In a recent study posted to the medRxiv* preprint server, researchers overviewed the impact of rapid antigen tests (RDT) use cases (for surveillance; testing, tracing, and isolation [TTI]) with and without surveillance; hospital-based screening to decrease nosocomial coronavirus disease 2019 (COVID-19), and COVID-19 testing to enable prompt and expanded treatment for different country settings.
By 2022, increased severe acute respiratory syndrome coronavirus 2 (SARS-CoV-2) infection counts, with high vaccination coverage and Omicron emergence, have shifted health policies towards burden diminution. RDTs could contribute to policy-making by enabling rapid detection, isolation and/or COVID-19 treatment. However, evidence for informing the policy-makers of lower- and middle-income countries (LMICs) are limited.
About the study
In the present study, researchers overviewed several RDT usage cases and their potential impacts to attain more time and decrease health burdens and COVID-19-associated deaths.
Conceptual model simulations and literature reviews were used to identify use cases likely to provide benefits and the potential effects of SARS-CoV-2 outbreak characteristics. The RDT usage cases comprised (1) RDT-aided surveillance, (2a) TTI without surveillance (2b) TTI and surveillance, (iii) hospital-based tests to reduce nosocomial COVID-19, and (iv) RDTs for prompt treatment. Impacts were assessed through six outcomes concerning time gains and reductions in health burdens and deaths.
The A1 outcome pertained to time availability for immune boosting, i.e., duration between the SARS-CoV-2 outbreak in a previously uninfected community (t0) and seven days post-outbreak. Two COVID-19 vaccination speeds were assessed: the speed of initial COVID-19 vaccination and that after one percent of the total population was vaccinated. The A2 outcome pertained to time availability for intensive care unit (ICU) capacity enhancements, i.e., the duration between detecting the SARS-CoV-2 outbreak and 50% of ICU days used.
The B1, B2 and B3, and C outcomes pertained to % reductions in ICU demand peaks or unmet needs, ICU admissions, hospitalizations, and deaths. In the base case scenario, the SARS-CoV-2 outbreak had R0=10, denoting the previous infection- or vaccination-immunized individuals (s0 was 50%), and the mean periods of latency and infectivity of four (early outbreak detection) and six days (outbreak peak), respectively. RDT was assumed to have 80% sensitivity and provide immediate results.
The impacts of RDT use cases were assessed for six ‘archetypes’ denoting country situations differing in capacity and resources. For the lowest resource scenario, it was assumed that five percent of symptomatic COVID-19 cases using RDTs were achieved. The following LMIC patterned scenarios included 10% reached in LMICs, 20% to 40% (upper MICs), and 60% to 80% (highly-resourced settings).
In RDT usage case 1, it was assumed that RDT-enabled testing for individuals with SARS-CoV-2 infection-like clinical presentation for prompt outbreak detection and accelerating the A1 outcome and the A2 outcome. The South African surveillance model was used as an example. In 2a and 2b cases, it was assumed that symptomatic cases and their contact testing enabled isolating infected individuals and contact tracing to improve the A1, A2, and B outcomes.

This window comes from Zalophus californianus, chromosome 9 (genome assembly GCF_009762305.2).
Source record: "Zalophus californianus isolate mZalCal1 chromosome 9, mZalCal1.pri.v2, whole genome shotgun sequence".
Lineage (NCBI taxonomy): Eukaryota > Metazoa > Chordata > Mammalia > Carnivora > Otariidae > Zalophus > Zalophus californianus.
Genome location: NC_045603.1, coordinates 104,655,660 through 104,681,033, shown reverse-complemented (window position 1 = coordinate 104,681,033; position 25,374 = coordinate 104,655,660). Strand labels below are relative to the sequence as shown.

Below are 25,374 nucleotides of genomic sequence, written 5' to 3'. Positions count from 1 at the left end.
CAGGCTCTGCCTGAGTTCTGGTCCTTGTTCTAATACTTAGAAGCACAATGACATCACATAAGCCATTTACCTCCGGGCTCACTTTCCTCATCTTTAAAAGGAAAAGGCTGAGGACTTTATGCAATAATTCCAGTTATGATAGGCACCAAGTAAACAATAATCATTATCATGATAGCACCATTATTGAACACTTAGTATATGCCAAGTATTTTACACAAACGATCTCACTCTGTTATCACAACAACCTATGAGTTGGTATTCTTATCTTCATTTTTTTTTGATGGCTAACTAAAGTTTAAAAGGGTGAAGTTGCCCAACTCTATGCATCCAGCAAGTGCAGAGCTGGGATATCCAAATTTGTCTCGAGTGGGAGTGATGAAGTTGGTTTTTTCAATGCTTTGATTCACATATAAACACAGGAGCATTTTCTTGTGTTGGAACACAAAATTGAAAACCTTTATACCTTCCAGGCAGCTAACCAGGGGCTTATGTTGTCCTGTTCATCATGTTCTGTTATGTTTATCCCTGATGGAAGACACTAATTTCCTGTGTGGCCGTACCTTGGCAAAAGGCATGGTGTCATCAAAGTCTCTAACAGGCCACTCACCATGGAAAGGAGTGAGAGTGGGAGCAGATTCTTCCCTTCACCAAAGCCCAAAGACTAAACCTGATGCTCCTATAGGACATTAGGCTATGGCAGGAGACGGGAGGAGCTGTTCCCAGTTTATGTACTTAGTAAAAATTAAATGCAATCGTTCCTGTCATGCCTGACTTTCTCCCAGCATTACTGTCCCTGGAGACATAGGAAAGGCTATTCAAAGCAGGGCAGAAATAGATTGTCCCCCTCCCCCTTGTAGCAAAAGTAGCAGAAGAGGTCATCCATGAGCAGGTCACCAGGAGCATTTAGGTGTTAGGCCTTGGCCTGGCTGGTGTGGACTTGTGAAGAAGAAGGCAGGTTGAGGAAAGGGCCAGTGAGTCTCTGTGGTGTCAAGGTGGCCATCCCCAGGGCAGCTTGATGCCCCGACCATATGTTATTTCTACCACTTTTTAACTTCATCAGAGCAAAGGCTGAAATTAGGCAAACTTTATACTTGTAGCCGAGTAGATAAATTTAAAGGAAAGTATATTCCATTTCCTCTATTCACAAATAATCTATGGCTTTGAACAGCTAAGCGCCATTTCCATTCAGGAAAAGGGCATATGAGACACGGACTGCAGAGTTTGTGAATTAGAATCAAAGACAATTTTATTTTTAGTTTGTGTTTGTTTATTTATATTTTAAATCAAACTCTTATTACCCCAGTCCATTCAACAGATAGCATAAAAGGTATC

The model translated transmission reductions into time gained for immune boosting and strengthening ICU capacities. In use case 3, it was assumed that RDT-based screening staff and/or hospitalized individual screening, with polymerase chain reaction (PCR) tests, could decrease nosocomial COVID-19 (and the B2 and C outcome) than using PCR only.
In use case 4, it was assumed that greater RDT access would change healthcare opportunities for highly-prone individuals with mild or moderate COVID-19 enabling prompt treatment and therefore, lower B3 and C outcomes. A sensitivity analysis was also performed by altering the outbreak characteristics.
With optimized resources and capacity, for all use cases (except TTI with no surveillance) time gains of ≥7 days through surveillance and TTI with surveillance, ≥6.0% reductions in ICU admissions and peaks (hospital-based screening, TTI), and >6.0% lesser COVID-19-associated deaths (hospital-based screening, test and treat). However, only a few high-risk individuals could be reached in the available time. RDT impacts were reduced with lesser capacity and resources, more transmissible and immune-evasive variants and lower test sensitivity.
TTI without surveillance does could reduce peak ICU requirements by 8.0%. Even in the best-case scenario, immune boosting in median LMICs at the initial vaccination rollout speed was <6.0% for those aged >60 years. Use cases involving RDT screening in healthcare settings and surveillance showed less sensitivity to test availability than others. Considering use case 4 assumptions, testing and treating retained a high potential impact on hospitalizations even when testing levels were low. Large-scale TTI with good surveillance could lower ICU demand peaks and delay outbreak peaks by seven days; however, TTI impacts were lowered with lower testing scales and country incomes.
Overall, the study findings showed that RDTs used alone are unlikely to markedly reduce the COVID-19 burden in LMICs, but could be a valuable adjunct to other COVID-19 interventions such as vaccinations, therapeutic antiviral drugs, increased healthcare capacity and non-pharmaceutical measures (NPIs) such as mask-wearing.
medRxiv publishes preliminary scientific reports that are not peer-reviewed and, therefore, should not be regarded as conclusive, guide clinical practice/health-related behavior, or treated as established information.